Adjunctive aripiprazole, olanzapine, or quetiapine for major depressive disorder: an analysis of number needed to treat, number needed to harm, and likelihood to be helped or harmed.Postgrad Med. 2010 Jul; 122(4):39-48.PM
To describe the efficacy and safety of adjunctive aripiprazole, olanzapine, and quetiapine for major depressive disorder.
Published registration study reports, supplemented by clinical trial synopses as disclosed by manufacturers and product labeling.
All available reports of studies were identified.
Descriptions of the principal results and calculation of number needed to treat (NNT) for response and remission and number needed to harm (NNH) for relevant dichotomous adverse outcomes were extracted. Likelihood to be helped or harmed (LHH) was subsequently calculated.
Three registration studies of adjunctive aripiprazole, 5 for olanzapine-fluoxetine combination, and 2 for quetiapine extended-release reveal NNT for response and remission to range from 7 to 14 and 7 to 13, respectively, for adjunctive antipsychotic versus antidepressant monotherapy, depending on the antipsychotic and/or dose. Adverse event profiles for the 3 different adjunctive antipsychotics are more diverse, with adjunctive aripiprazole more strongly associated with akathisia (NNH, 6), adjunctive olanzapine with weight gain (NNH, 3), and adjunctive quetiapine with somnolence (NNH, 5 for 300 mg/d and NNH, 6 for 150 mg/d).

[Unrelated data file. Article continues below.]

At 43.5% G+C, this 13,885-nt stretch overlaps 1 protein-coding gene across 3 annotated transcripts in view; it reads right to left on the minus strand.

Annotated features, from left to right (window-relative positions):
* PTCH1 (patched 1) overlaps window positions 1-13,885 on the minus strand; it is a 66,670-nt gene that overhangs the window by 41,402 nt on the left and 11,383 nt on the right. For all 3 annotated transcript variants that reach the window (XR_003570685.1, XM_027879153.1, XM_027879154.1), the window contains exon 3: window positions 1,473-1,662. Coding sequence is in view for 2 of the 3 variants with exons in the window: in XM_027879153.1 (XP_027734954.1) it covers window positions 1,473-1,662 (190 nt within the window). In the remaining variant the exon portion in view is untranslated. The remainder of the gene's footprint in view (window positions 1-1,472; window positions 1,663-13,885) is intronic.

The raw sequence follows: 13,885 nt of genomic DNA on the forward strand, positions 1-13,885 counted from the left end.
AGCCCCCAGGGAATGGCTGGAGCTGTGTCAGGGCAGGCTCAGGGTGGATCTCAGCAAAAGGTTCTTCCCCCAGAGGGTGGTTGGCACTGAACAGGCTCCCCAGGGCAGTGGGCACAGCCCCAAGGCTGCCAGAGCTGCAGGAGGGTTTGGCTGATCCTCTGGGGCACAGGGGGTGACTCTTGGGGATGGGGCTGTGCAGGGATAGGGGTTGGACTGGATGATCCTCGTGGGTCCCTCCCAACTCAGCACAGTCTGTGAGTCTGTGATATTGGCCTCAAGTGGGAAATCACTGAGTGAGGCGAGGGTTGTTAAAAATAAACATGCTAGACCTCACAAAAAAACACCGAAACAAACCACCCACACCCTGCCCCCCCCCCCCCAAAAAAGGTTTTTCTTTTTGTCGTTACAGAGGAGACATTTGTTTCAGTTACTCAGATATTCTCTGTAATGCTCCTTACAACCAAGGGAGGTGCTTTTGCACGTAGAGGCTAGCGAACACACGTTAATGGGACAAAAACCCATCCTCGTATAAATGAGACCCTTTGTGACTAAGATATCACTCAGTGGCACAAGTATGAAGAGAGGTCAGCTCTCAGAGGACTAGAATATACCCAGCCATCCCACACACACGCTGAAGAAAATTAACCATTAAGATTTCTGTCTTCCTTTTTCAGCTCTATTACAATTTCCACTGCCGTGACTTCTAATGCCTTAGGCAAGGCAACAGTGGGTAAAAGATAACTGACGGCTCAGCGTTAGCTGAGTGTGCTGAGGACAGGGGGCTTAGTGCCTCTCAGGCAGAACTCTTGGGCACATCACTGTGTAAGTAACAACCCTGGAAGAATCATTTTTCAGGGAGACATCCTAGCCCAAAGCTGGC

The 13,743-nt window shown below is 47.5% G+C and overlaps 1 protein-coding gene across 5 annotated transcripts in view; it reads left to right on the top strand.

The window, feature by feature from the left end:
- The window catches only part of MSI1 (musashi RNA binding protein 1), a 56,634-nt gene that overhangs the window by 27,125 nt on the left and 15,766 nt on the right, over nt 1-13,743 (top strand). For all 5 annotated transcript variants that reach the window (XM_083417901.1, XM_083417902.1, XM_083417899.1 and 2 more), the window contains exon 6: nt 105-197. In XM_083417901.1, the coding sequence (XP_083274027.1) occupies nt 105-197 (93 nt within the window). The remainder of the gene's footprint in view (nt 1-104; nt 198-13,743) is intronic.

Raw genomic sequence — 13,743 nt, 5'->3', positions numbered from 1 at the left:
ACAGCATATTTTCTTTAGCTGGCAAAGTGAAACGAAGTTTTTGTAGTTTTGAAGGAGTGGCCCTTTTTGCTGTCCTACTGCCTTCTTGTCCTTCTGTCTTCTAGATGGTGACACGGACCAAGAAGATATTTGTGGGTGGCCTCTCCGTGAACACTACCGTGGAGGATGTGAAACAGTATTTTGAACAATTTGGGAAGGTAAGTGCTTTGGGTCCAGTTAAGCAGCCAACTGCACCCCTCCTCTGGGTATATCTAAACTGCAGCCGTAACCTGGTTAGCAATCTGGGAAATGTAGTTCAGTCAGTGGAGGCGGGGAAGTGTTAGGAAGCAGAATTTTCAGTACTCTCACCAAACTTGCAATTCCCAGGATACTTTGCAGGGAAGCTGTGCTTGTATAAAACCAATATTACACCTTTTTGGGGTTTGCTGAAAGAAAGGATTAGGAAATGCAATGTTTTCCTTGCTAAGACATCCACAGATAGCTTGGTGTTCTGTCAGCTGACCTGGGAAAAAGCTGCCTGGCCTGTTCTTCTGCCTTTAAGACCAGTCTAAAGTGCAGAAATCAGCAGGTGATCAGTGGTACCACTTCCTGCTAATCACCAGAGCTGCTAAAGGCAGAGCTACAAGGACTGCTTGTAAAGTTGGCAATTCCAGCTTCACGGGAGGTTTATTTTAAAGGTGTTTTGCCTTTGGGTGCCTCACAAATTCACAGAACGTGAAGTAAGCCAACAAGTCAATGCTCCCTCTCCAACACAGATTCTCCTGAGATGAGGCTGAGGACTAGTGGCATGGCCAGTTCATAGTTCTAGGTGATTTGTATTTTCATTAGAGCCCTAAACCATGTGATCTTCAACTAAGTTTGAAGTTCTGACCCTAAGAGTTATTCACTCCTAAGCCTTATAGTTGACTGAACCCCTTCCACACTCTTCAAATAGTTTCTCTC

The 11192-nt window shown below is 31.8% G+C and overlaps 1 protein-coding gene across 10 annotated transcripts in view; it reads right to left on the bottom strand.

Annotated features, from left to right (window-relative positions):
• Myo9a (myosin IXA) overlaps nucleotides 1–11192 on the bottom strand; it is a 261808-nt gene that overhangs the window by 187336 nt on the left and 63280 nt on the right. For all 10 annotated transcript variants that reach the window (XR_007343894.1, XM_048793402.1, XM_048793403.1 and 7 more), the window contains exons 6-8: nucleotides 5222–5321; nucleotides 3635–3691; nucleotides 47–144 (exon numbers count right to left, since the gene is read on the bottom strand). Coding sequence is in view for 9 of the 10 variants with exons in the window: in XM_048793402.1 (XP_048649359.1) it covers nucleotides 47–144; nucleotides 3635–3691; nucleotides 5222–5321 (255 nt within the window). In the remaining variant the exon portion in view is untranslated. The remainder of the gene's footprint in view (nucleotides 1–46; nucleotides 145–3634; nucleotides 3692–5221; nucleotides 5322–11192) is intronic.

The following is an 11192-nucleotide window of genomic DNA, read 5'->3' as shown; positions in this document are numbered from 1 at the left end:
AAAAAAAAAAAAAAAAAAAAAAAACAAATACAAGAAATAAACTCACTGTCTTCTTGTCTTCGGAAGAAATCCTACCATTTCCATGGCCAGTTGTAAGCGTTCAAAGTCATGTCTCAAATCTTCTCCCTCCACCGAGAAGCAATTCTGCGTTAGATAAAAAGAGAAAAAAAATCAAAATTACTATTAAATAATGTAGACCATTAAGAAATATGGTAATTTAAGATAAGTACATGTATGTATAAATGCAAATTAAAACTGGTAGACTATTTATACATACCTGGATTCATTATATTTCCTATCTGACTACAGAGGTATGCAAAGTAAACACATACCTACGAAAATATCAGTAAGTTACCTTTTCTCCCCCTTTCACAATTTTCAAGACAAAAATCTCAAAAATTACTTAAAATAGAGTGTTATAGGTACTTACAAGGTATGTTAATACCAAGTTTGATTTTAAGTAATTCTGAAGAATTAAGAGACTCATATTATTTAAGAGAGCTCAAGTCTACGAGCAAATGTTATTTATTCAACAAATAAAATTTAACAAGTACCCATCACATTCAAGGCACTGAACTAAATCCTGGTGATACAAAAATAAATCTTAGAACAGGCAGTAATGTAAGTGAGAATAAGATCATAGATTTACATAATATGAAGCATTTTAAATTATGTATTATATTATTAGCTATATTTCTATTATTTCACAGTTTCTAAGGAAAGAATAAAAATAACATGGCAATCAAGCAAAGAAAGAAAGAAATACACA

Number needed to treat and NNH can be used to quantify efficacy and tolerability outcomes and help place various therapeutic options into clinical perspective. Likelihood to be helped or harmed can illustrate to the clinician and the patient the trade-offs between obtaining potential benefits versus harms. In the case of the adjunctive second-generation antipsychotics approved for treating major depressive disorder, these trade-offs vary greatly among the choices available and require careful, individualized, patient-centered clinical decision making.